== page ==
Why Artificial Stupidity also needs to be modelled into Recruitment Solution
Alan Turing was the British intellectual who brought WW II to an end by decoding German messages. He released a paper in 1950 “Computing Machinery and Intelligence”, a seminal research in the area of Artificial Intelligence. Turing starts the paper thus: “I propose to consider the question, ‘Can machines think?’”. He stated that by the year 2000 machines will become so intelligent that it would be able to trick humans in thinking that they were real (like another human)
And today. AI is reality, even widely used in HR Recruitment. It can automate a lot of repetitive tasks, winnow down the stacks of resumes that be overwhelming and remove negative biases; saving the time spent during the early stages of the recruitment.
To make the machine as efficient as a human being, you also have to also model in a human’s irrational thinking, counterproductive behaviour or even mistakes. So ‘artificial stupidity’ is here to stay.
It’s not just that ‘artificial stupidity’is for designing recreational games. Andrew Lo, Professor at MIT Sloan School of Management is trying to apply Artificial Intelligence (AI) and Artificial Stupidity in predicting financial markets.
Investing behaviour in the markets, if driven by AI backed algorithms, must follow rational logic as also incorporate the fallible elements of human life – biases, fear, mistakes, hope etc. Imagine with the Covid19 outbreak in March 2020, when the stock markets crashed; it was only hope that could explain the bounce-back. So investing must be driven not just by intelligence but also by limited brain capacity, cognitive biases, time limitation etc. This istermed as ‘bounded rationality’ in the realm of Behavioural Economics.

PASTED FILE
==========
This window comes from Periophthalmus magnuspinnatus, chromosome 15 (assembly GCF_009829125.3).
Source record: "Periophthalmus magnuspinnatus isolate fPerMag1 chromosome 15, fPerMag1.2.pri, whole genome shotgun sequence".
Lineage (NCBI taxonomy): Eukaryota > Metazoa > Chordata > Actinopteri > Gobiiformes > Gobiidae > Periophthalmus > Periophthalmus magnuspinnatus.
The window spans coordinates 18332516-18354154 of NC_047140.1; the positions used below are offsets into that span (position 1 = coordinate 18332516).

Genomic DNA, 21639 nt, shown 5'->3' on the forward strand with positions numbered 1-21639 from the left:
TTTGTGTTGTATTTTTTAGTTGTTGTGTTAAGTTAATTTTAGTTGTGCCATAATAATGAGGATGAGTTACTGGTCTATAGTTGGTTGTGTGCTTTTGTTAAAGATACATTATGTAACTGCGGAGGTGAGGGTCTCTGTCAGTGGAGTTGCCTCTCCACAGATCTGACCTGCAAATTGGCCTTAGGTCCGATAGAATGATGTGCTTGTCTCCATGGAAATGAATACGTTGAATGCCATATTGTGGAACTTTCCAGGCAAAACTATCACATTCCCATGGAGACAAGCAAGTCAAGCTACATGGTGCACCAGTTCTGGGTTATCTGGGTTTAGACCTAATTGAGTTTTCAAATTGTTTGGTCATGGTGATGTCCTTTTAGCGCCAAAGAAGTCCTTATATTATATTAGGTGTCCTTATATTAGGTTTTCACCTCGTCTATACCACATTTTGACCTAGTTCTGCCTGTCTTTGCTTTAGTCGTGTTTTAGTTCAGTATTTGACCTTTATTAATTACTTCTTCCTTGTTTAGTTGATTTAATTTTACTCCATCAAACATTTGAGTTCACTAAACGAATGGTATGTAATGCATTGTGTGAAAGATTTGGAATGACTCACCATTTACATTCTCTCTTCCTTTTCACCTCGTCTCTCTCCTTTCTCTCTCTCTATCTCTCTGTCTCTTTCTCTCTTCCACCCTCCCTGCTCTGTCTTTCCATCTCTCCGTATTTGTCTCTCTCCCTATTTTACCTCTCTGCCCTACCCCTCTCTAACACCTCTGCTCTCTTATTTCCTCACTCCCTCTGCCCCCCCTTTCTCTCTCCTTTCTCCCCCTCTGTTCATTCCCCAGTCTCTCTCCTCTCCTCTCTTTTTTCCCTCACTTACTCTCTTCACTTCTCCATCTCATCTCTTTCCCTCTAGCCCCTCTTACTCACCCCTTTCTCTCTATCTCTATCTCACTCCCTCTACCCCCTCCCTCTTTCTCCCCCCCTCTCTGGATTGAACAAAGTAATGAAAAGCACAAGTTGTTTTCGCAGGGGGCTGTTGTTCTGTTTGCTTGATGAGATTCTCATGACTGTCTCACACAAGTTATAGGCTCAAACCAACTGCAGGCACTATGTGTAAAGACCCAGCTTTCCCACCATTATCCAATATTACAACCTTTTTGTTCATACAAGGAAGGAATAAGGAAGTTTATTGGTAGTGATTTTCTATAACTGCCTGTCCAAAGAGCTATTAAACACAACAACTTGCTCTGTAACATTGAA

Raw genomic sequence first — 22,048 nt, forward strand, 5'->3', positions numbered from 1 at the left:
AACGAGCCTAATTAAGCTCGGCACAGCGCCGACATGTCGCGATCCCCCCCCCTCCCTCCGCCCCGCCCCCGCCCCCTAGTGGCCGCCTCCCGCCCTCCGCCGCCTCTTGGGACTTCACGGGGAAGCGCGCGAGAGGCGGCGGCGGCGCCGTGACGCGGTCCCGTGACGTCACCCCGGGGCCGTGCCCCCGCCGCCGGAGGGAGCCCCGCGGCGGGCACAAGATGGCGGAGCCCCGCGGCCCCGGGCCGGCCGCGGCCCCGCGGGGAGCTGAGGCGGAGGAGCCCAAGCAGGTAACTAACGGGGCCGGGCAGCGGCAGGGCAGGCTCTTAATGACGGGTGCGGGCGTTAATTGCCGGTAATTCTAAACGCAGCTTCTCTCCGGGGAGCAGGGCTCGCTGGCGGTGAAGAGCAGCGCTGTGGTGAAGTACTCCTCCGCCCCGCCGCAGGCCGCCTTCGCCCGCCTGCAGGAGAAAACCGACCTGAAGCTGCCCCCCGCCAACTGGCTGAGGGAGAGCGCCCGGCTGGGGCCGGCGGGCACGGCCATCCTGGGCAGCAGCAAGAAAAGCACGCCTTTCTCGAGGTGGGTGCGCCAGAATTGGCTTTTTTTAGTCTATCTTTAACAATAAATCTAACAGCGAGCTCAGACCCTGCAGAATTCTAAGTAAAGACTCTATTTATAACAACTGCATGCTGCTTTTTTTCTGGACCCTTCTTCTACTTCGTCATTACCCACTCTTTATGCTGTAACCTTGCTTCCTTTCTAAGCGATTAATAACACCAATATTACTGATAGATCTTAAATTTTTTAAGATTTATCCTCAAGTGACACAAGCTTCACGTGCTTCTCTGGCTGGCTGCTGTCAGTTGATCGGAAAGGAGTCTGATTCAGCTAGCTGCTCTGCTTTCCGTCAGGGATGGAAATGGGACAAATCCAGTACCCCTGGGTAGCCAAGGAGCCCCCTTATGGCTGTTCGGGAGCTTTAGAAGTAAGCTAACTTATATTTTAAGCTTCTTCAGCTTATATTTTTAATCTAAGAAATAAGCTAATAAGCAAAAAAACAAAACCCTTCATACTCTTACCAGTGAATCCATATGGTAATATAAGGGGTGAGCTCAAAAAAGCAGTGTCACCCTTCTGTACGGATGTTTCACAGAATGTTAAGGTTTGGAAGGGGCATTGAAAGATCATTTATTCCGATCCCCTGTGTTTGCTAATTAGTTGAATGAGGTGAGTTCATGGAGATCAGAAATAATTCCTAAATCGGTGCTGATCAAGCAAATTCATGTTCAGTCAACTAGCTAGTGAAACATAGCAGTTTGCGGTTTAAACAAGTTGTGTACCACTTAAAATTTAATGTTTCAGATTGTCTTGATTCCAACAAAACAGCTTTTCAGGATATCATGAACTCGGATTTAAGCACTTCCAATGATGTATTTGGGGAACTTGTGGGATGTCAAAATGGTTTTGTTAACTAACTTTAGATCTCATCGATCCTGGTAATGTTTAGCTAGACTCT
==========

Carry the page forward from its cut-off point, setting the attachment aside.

Similarly, autonomous driving (simulating errors or reactions of human, or other cars and taking evasive actions)
The scientists thus are trying to blend AI with Artificial Stupidity.
Same for Recruitment also – the ‘bread and butter’ activity of CAJobPortal.com.
Sometimes, a candidate may not have the perfect scorecard – Class X, XII and Graduation marks; number of attempts in CA etc. Prima facie, s/he doesn’t deserve to be a part of your organisation. But often we see that when we overlook this and take an intuitive call on the candidate, they work wonders.
Take the case of Facebook COO – Sheryl Sandberg, who worked for the US Secretary of Treasury before she attempted to move into the tech sector. CEO of a tech company gave her a mid-interview rejection:”The CEO said, ‘I would never hire anyone like you.’ And she said, ‘Well then why’d you take the meeting?’ And the person said, ‘because a board member asked me to.'”. Eventually she got an offer at Google – and the rest they say is history. So, maybe going by the track record, a perfectly logical AI solution would have rejected her at Google also, maybe.
Amitabh Bachchan was rejected by All India Radio.The then radio announcer, Ameen Sayani, couldn’t interview Amitabh Bachchan, mainly due to a lack of time. The ‘Big B’ finally gave up and made his way to Bollywood and the rest, as they all say, is history.
And thus the case for Artificial Stupidity also.
What do you think?
Will love to hear